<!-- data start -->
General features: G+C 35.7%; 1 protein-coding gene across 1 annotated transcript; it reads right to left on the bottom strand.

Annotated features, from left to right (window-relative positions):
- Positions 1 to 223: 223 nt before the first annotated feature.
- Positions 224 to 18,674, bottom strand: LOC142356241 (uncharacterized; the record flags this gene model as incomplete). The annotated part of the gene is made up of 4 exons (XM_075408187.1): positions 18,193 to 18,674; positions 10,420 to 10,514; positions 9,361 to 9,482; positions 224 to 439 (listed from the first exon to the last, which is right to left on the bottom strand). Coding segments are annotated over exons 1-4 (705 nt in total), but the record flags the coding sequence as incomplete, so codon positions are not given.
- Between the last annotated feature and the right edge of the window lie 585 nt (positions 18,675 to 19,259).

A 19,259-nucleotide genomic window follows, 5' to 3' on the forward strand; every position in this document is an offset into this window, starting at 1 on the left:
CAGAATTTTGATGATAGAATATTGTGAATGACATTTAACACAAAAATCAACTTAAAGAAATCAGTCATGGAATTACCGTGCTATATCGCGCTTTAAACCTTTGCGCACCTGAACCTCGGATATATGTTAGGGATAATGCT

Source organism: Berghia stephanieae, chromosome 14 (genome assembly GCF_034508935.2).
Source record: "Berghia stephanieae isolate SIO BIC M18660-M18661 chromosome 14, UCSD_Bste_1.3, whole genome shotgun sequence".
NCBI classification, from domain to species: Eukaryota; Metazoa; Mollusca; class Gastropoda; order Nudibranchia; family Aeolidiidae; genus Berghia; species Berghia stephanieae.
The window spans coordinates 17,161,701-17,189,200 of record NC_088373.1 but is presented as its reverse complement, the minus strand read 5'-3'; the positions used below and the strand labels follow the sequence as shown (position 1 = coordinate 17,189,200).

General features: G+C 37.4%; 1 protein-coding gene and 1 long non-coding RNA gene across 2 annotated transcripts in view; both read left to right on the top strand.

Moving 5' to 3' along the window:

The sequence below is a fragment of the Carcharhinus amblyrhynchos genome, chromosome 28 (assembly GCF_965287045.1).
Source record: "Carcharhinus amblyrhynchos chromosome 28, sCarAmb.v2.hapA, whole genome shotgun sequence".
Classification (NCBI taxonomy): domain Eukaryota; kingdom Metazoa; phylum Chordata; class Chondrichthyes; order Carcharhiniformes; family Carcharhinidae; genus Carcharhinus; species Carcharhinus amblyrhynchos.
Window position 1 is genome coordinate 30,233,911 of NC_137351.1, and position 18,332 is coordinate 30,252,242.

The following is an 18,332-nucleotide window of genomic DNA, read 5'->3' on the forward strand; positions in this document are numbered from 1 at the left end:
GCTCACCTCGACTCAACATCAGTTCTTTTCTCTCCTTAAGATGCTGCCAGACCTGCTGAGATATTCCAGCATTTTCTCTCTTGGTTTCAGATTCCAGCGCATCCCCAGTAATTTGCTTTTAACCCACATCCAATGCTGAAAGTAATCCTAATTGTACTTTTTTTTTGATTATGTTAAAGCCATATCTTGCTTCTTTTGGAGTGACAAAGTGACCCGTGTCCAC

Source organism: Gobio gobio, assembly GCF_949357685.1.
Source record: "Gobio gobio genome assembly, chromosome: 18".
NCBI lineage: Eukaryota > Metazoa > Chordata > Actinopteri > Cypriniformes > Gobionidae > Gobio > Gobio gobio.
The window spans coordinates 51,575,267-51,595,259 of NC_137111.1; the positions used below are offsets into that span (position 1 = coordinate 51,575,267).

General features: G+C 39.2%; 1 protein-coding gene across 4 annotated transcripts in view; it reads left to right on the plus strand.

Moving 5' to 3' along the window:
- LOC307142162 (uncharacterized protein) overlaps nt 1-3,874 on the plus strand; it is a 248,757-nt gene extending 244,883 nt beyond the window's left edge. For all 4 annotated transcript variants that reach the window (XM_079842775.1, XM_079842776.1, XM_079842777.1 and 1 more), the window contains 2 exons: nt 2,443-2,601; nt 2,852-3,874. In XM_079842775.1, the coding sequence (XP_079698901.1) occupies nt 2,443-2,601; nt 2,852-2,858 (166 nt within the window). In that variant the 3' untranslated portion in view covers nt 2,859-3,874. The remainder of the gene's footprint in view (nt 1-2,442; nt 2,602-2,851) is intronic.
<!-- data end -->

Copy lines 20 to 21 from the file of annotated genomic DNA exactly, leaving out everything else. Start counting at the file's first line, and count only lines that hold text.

Source organism: Gobio gobio, assembly GCF_949357685.1.
Source record: "Gobio gobio genome assembly, chromosome: 18".